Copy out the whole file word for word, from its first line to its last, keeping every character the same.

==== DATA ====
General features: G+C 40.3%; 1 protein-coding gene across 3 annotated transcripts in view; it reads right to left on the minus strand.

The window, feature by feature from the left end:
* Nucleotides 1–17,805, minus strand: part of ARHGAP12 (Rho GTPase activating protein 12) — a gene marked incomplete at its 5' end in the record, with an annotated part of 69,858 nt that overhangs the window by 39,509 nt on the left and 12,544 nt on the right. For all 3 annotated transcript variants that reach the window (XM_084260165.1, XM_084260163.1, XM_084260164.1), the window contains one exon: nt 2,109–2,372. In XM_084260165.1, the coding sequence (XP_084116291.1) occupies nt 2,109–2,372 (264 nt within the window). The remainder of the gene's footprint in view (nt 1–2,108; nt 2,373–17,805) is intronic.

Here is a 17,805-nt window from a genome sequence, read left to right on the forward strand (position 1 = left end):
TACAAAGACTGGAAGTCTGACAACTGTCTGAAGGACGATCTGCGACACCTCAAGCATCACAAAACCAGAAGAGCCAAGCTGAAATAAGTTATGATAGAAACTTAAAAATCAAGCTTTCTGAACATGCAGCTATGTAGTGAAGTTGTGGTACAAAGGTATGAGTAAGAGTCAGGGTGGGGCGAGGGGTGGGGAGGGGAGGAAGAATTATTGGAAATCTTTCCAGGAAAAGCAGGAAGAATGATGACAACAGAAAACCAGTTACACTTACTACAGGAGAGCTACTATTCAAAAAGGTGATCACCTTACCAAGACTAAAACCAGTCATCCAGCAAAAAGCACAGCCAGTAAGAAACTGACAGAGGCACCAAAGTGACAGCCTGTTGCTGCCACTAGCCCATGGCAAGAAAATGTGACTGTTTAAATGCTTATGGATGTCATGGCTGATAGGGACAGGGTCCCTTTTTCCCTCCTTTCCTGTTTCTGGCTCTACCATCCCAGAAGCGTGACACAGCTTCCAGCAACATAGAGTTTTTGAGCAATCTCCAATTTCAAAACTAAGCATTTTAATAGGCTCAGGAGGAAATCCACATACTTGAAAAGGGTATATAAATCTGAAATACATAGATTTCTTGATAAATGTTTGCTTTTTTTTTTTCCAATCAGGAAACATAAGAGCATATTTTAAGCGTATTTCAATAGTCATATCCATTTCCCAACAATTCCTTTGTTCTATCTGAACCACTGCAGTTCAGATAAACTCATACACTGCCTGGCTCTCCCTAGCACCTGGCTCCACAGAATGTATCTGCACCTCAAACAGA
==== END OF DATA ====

General features: G+C 40.3%; 1 protein-coding gene across 3 annotated transcripts in view; it reads right to left on the minus strand.

The window, feature by feature from the left end:
* Nucleotides 1–17,805, minus strand: part of ARHGAP12 (Rho GTPase activating protein 12) — a gene marked incomplete at its 5' end in the record, with an annotated part of 69,858 nt that overhangs the window by 39,509 nt on the left and 12,544 nt on the right. For all 3 annotated transcript variants that reach the window (XM_084260165.1, XM_084260163.1, XM_084260164.1), the window contains one exon: nt 2,109–2,372. In XM_084260165.1, the coding sequence (XP_084116291.1) occupies nt 2,109–2,372 (264 nt within the window). The remainder of the gene's footprint in view (nt 1–2,108; nt 2,373–17,805) is intronic.

Here is a 17,805-nt window from a genome sequence, read left to right on the forward strand (position 1 = left end):
TACAAAGACTGGAAGTCTGACAACTGTCTGAAGGACGATCTGCGACACCTCAAGCATCACAAAACCAGAAGAGCCAAGCTGAAATAAGTTATGATAGAAACTTAAAAATCAAGCTTTCTGAACATGCAGCTATGTAGTGAAGTTGTGGTACAAAGGTATGAGTAAGAGTCAGGGTGGGGCGAGGGGTGGGGAGGGGAGGAAGAATTATTGGAAATCTTTCCAGGAAAAGCAGGAAGAATGATGACAACAGAAAACCAGTTACACTTACTACAGGAGAGCTACTATTCAAAAAGGTGATCACCTTACCAAGACTAAAACCAGTCATCCAGCAAAAAGCACAGCCAGTAAGAAACTGACAGAGGCACCAAAGTGACAGCCTGTTGCTGCCACTAGCCCATGGCAAGAAAATGTGACTGTTTAAATGCTTATGGATGTCATGGCTGATAGGGACAGGGTCCCTTTTTCCCTCCTTTCCTGTTTCTGGCTCTACCATCCCAGAAGCGTGACACAGCTTCCAGCAACATAGAGTTTTTGAGCAATCTCCAATTTCAAAACTAAGCATTTTAATAGGCTCAGGAGGAAATCCACATACTTGAAAAGGGTATATAAATCTGAAATACATAGATTTCTTGATAAATGTTTGCTTTTTTTTTTTCCAATCAGGAAACATAAGAGCATATTTTAAGCGTATTTCAATAGTCATATCCATTTCCCAACAATTCCTTTGTTCTATCTGAACCACTGCAGTTCAGATAAACTCATACACTGCCTGGCTCTCCCTAGCACCTGGCTCCACAGAATGTATCTGCACCTCAAACAGA